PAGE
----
Delegates to the Southern Baptist Convention’s annual meeting affirmed a decision to expel two Southern Baptist churches, including Rick Warren’s Saddleback Church in Orange County, California, because they employed women as pastors. The churches had appealed to the meeting, the denomination’s ruling body, to be allowed to remain.
Both churches were denied by a strong majority of the delegates, known as messengers, in vote outcomes announced Wednesday (June 14).
The body affirmed the ouster of Saddleback by a vote of 9,437 to 1,212. The vote went against Fern Creek Baptist Church in Louisville, Kentucky, by 9,700 to 806.
A third church, Freedom Church in Vero Beach, Florida, was also voted out after the SBC’s credentials committee had recommended it be expelled for its “lack of intent to cooperate in resolving concerns regarding a sexual abuse allegation.”
After the drama of Tuesday’s session at the annual meeting, when representatives of the church were given three minutes to appeal the decisions made by the SBC’s Executive Committee earlier this year, the announcement of the vote totals on Wednesday was greeted with muted applause, but mostly silence, from the meeting floor.
Saddleback, whose case was argued by founding pastor and bestselling author Rick Warren, had been ousted for naming Stacie Wood, wife of Warren successor Andy Wood, as “teaching pastor” since she and her husband arrived at the Lake Forest, California, megachurch last summer.
Warren and the Rev. Linda Barnes Popham, who leads the Louisville church, each argued that Baptists don’t agree on a range of matters — from Calvinism to COVID-19 — but that hadn’t halted their ability to have a shared commitment to spreading the gospel.
R. Albert Mohler Jr., president of Southern Baptist Theological Seminary, argued against keeping either Saddleback or Fern Creek within the Southern Baptist fold. He said the idea of women pastors “is an issue of fundamental biblical authority that does violate both the doctrine and the order of the Southern Baptist Convention.”
‘Behave like Christians’
Newly reelected SBC President Bart Barber appeared before the outcome of the votes were announced to urge an appropriate response. “I believe in the sanctity of marriage, but I know sometimes in our churches people wind up in biblical divorce,” he said. “But we don’t throw divorce parties at our church, OK?”
After Baptists responded with applause, he added: “And whatever these results are, I’m asking you: Behave like Christians, OK?”
After Wednesday’s vote, Warren appeared resigned. “We lost,” he said at a press conference. “I wasn’t expecting to win. We actually got about 700 more votes than I expected.”
Warren said he took on the appeal for the sake of pastors of other churches who don’t have the same kind of platform that he does and who worry that SBC leaders will come after them. “They can’t hurt me,” he said. He noted that Saddleback will still be part of its local Baptist association and the California Baptist state convention.
But Warren criticized the move for its shortsightedness. “It’s not really smart when you are losing half a million members a year to kick out people who want to fellowship with you,” he said.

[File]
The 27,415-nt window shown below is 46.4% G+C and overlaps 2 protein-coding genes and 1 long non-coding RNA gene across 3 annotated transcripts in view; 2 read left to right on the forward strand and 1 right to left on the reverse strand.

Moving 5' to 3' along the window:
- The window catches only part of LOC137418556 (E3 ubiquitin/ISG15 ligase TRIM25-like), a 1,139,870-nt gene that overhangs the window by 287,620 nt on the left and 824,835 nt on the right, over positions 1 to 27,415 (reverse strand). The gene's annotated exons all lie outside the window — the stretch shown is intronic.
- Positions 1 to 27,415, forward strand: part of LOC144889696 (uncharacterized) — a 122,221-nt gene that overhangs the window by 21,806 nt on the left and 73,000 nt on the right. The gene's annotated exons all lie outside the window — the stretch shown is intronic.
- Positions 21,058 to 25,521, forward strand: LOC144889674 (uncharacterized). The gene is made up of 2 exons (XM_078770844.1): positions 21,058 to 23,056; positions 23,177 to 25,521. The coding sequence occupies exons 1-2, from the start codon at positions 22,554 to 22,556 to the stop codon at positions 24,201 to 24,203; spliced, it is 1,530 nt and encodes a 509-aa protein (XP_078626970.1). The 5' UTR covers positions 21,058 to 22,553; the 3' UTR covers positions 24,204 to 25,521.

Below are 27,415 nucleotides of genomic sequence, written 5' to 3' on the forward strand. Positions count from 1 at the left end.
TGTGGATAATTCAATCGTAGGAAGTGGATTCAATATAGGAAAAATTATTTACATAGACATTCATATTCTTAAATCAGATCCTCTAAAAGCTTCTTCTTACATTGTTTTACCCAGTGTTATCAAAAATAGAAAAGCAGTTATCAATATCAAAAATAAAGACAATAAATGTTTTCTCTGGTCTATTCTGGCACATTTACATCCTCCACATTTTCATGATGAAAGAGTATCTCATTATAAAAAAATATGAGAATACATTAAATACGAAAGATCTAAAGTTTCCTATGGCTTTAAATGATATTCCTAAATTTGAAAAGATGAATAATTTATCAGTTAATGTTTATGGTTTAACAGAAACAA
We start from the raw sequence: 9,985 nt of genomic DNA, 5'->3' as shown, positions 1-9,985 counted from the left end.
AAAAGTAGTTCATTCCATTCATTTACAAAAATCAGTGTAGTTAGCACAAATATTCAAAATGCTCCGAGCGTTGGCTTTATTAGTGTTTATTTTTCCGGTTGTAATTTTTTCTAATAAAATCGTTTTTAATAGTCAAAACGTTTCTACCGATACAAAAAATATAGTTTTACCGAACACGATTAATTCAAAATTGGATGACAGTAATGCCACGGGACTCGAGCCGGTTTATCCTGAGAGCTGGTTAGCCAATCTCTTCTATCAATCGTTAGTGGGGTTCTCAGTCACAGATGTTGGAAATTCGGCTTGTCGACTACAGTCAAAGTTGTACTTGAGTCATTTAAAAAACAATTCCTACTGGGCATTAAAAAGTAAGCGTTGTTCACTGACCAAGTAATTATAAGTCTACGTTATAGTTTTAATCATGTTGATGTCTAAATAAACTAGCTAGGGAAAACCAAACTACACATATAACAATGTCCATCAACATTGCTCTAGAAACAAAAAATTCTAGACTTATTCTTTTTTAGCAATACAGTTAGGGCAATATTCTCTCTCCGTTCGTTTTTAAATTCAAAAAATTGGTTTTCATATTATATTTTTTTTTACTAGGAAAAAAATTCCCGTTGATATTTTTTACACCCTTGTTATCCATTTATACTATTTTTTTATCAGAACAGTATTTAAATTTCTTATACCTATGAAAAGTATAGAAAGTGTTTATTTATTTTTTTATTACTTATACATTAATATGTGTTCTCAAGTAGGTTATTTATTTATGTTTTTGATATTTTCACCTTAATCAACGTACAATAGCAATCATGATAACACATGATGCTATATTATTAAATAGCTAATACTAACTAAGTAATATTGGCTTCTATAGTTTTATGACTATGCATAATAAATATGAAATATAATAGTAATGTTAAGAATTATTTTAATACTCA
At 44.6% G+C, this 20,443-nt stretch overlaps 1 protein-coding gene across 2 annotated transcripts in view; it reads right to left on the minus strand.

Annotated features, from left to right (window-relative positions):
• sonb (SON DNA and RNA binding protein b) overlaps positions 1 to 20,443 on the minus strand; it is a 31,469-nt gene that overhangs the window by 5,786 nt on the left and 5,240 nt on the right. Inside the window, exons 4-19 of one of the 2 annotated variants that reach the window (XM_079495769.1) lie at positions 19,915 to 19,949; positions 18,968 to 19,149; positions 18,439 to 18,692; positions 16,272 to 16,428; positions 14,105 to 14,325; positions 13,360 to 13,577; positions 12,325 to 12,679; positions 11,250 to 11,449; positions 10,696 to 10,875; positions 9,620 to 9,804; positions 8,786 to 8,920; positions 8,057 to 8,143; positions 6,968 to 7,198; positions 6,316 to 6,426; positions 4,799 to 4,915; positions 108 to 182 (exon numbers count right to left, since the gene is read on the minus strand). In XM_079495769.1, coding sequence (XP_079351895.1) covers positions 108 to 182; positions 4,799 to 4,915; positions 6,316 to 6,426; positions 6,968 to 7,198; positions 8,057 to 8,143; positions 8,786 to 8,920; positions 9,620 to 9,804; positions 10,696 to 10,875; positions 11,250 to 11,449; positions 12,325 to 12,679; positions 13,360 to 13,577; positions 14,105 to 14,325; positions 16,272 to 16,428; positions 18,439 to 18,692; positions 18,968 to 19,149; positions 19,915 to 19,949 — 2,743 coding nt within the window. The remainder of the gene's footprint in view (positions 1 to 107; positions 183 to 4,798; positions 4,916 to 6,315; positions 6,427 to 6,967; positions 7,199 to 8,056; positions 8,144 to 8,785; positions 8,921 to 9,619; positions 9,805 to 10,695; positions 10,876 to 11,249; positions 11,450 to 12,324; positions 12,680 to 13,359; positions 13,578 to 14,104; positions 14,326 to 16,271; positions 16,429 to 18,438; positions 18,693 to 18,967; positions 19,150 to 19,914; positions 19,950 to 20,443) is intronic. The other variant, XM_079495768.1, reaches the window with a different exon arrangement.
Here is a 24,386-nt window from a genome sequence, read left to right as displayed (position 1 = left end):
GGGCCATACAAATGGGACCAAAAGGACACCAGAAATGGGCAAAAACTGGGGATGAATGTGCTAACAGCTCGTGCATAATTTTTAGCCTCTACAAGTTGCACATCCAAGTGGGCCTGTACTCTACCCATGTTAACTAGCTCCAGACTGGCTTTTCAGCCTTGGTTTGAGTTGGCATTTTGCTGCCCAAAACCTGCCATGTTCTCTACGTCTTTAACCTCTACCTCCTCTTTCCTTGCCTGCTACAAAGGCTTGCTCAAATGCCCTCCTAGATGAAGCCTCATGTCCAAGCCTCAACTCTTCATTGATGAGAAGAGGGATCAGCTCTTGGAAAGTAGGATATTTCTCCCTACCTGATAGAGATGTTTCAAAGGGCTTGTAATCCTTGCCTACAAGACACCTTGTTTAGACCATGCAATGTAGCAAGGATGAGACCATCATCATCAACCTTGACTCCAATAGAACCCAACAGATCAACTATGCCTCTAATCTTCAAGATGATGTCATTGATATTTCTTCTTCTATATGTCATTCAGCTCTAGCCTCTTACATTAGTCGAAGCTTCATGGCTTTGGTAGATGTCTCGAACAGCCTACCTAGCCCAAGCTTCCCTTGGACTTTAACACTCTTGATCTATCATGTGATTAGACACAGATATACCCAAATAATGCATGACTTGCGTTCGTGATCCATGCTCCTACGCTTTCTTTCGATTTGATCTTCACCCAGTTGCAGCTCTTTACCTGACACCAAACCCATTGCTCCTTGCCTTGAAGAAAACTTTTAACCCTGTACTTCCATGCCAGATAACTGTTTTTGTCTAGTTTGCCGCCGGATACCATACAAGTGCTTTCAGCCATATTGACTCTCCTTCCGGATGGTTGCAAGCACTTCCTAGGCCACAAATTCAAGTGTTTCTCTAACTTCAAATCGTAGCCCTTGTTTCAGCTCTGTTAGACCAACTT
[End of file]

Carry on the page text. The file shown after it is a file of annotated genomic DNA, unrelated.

The retired pastor, known for his wisdom on the topic of planting and growing churches, said, “The messengers voted from conformity and uniformity, not unity. … The only way you can give unity is to love diversity.” He added, “Truth wins out over tradition.”
Popham was equally undaunted. Dressed in a green T-shirt from her church’s children’s music program, the pastor said the church will keep doing what they’ve been doing for decades. Last week, she said, three kids in the church had accepted Jesus as their savior during the church’s Vacation Bible School.
“I think God has greater things for us now because the God we serve is so much bigger than the Southern Baptist Convention,” she said, adding. “I need to say: Thank you, Southern Baptists. You’ve given us great publicity.”
Freedom Church also had its say in front of the delegates on Tuesday, with Donald Stewart, an elder of the Florida congregation, saying in his three-minute speech that the church’s former pastor resigned and is “no longer involved in the leadership of the church.”
But Executive Committee member Dean Inserra cast doubt on whether that pastor would remain resigned. He added that the state convention and a local association in Florida “provided Freedom Church with the confirmed and admitted sexual misconduct of the individual serving as the senior pastor, yet Freedom Church took zero action.”
The closely watched decisions about women pastors demonstrated that many Southern Baptists remain committed to the Baptist Faith and Message, their doctrinal statement that declares: “While both men and women are gifted for service in the church, the office of pastor is limited to men as qualified by Scripture.”
The three churches were among eight congregations officially disaffiliated by the denomination’s Executive Committee since last year’s annual meeting.
The appeals that reached the convention floor on the first day of the two-day meeting marked a new juncture for Southern Baptists. When the Executive Committee announced in May this would occur, its chairman, David Sons, called it “the first time in SBC history for this particular item of business to come before the Convention.”
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